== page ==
Throughout all the changes in education theories, few basic premises remain basically the same. One of these is that girls and boys socialize and fight in fundamentally different ways.
Popular awareness of “mean girls,” the idea that young women socialize in underhanded and particularly cruel ways, started in the early 2000s with two books in particular, Odd Girl Out by Rachel Simmons, and Rosalind Wiseman's Queen Bees and Wannabes. There’s an entire movie about this concept, 2004’s Mean Girls; you can see similar themes as far back as 1988’s Heathers and also, arguably, Jane Austen’s Emma.
The concept is quantified in earlier 20th-century psychology literature on relational and covert aggression, Meda Chesney-Lind, professor of women's studies at the University of Hawaii-Manoa, writes in an email exchange. “Relational aggression” involves ostracizing, shunning, spreading mean stories about people, and not inviting them to participate in social activities. In contrast, boys’ aggression is more overt and physical, according to previous research. “Mean boys” is not a term frequently employed, but when it’s used, we generally means bullies—guys who taunt other boys. And then hit them.
"Mean girls"-style behavior declined significantly from grade six to 12, but of the group of students reporting "high aggression," some 66.7 percent were boys.
The full picture, it appears, is more complex than that. A new paper from University of Georgia researchers published in Aggressive Behavior indicates that teenage boys don’t shy away from “mean girls”-style bullying—in fact, they may do it more often than girls. The study followed 600 teenage students in six Georgia school districts over the course of seven years. In yearly surveys, the students self-reported incidents in which they were the perpetrators or victims of relational aggression, defined as harming people by damaging or manipulating peer relationships.
Virtually everyone—96 percent of all students—had passed a rumor or nasty comment about someone else in school at some point during the time they were surveyed. However, most students fell in the “low” or “moderate” categories of perpetrating relational aggression. “Mean girls”-style behavior declined significantly from grade six to 12, but of the group of students reporting “high aggression," some 66.7 percent were boys. Pamela Orpinas, lead author on the study, explained in the New York Times: “People say, ‘well, boys are physically aggressive, but girls are aggressive in their relationships,’ and it just does seem to be a myth.”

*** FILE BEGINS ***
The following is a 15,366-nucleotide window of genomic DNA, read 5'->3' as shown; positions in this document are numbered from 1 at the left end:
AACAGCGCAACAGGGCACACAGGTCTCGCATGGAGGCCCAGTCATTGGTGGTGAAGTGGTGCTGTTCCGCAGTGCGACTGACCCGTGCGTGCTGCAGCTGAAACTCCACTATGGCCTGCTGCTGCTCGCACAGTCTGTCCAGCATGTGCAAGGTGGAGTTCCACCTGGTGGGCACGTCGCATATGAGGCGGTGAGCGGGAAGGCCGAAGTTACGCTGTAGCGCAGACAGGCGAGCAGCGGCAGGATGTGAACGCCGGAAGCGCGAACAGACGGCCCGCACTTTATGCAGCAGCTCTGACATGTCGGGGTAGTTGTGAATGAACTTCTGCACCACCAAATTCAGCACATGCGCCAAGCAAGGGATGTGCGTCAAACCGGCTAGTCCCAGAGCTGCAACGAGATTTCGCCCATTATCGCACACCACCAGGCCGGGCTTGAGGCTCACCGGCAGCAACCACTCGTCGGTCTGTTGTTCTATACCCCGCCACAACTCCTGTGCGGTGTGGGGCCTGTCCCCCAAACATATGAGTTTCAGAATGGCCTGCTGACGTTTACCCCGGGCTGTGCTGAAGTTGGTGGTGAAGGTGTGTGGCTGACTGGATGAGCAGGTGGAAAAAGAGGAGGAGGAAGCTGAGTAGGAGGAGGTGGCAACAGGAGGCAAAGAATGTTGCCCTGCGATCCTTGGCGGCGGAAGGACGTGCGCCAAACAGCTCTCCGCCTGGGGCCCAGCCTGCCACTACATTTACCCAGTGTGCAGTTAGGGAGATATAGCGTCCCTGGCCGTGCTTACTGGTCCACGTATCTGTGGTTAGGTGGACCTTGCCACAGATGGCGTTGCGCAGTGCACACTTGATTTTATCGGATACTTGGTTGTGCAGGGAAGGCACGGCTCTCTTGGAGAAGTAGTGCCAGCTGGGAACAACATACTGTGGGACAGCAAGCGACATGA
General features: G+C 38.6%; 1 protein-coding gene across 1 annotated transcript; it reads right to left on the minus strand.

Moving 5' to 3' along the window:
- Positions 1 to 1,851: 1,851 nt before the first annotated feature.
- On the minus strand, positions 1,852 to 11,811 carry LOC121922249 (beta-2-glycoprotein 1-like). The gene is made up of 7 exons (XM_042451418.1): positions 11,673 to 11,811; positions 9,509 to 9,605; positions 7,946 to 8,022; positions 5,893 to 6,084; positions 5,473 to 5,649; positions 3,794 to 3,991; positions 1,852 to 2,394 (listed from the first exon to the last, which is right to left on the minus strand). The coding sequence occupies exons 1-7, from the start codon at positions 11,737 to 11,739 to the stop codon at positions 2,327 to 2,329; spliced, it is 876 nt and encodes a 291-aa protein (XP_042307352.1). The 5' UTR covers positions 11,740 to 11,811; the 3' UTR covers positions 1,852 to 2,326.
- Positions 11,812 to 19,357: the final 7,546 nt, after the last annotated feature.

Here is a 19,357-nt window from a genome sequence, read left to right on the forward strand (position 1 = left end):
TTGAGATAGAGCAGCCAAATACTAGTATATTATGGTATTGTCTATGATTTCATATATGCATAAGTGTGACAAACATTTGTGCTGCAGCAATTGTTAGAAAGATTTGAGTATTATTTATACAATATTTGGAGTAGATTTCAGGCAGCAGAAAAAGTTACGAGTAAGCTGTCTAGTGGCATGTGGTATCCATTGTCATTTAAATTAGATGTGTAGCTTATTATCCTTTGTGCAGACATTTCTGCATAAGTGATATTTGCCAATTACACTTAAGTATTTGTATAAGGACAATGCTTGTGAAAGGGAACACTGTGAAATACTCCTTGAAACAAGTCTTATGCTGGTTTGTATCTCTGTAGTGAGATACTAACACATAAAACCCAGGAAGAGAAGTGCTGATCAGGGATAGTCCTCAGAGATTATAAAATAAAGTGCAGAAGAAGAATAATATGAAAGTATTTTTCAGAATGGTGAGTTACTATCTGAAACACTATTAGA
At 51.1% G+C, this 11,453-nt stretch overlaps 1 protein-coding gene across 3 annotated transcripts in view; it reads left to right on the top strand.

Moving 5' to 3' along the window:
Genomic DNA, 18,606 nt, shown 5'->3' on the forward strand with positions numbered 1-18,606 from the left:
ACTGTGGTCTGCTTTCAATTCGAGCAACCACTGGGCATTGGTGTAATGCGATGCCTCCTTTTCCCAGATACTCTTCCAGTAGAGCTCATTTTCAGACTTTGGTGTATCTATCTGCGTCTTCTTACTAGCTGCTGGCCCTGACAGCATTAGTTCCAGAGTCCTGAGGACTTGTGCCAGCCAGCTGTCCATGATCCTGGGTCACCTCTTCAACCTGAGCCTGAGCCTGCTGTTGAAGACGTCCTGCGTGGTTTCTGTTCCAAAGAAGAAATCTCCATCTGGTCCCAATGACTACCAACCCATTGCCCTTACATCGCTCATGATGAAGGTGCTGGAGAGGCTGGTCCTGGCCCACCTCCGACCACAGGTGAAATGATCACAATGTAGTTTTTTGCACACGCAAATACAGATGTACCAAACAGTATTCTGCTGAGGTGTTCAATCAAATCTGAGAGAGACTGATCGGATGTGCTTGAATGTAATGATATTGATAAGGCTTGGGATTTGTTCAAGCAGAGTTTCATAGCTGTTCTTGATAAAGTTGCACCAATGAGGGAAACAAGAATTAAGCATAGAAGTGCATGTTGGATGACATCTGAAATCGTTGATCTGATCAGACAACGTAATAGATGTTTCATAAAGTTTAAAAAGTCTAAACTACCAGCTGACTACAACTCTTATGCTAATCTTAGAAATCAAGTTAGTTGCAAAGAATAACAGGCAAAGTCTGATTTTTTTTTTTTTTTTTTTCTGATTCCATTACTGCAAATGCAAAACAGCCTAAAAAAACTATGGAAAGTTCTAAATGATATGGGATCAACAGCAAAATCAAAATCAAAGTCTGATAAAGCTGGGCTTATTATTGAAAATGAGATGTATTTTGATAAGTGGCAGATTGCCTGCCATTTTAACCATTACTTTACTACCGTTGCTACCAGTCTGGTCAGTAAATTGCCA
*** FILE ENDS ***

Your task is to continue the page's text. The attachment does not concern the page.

Understanding how children behave around each other, and how they fight, has important implications for the future because school bullying has become a major issue in education policy. Almost one in three American teens has been bullied in the course of their school career. There are now anti-bullying programs of one sort or another in 49 American states (all except for Montana). Passing and ramping up such legislation is a growing trend among legislators. As New York Governor Andrew Cuomo said in 2012 when proposing anti-cyberbullying legislation: “More than anything, we have to get these kids to understand the damage they can do and the harm that they can cause.” A clearer picture of how boys and girls bully and hurt each other might give us a better idea about how to fix the problem.
Much attention in recent months has been thrown onto how male relational aggression manifests on the Internet. Women face a disproportionate amount of threats—especially sexual threats—on the Internet compared to men, as cited in multiplereports last year and culminating in the Gamergate controversy. Back in 2011, Alanah Pearce, an adult woman from Australia, faced a barrage of threatening responses and rape threats from men for her video game reviews. As Meredith Haggerty at On the Media explained, "The issuers of some of the most vile messages looked really, really young. Like prepubescent young.”
Haggerty suggested that a pack mentality fuels this sort of behavior among young boys. Orpinas tells me that since there’s not much research on male relational aggression, it’s hard to tell. “There are books and movies about mean girls,” she explains. “There are websites about them. They’re common in popular media. But we don’t have much on boys.”
The new bullying, the new meanness, is in some ways less gendered than we suspected. For boys, it appears that many of the worst parts have moved online. Unless we drop the misconception that only girls play manipulative social games, we’re missing a whole other side of how kids bully each other.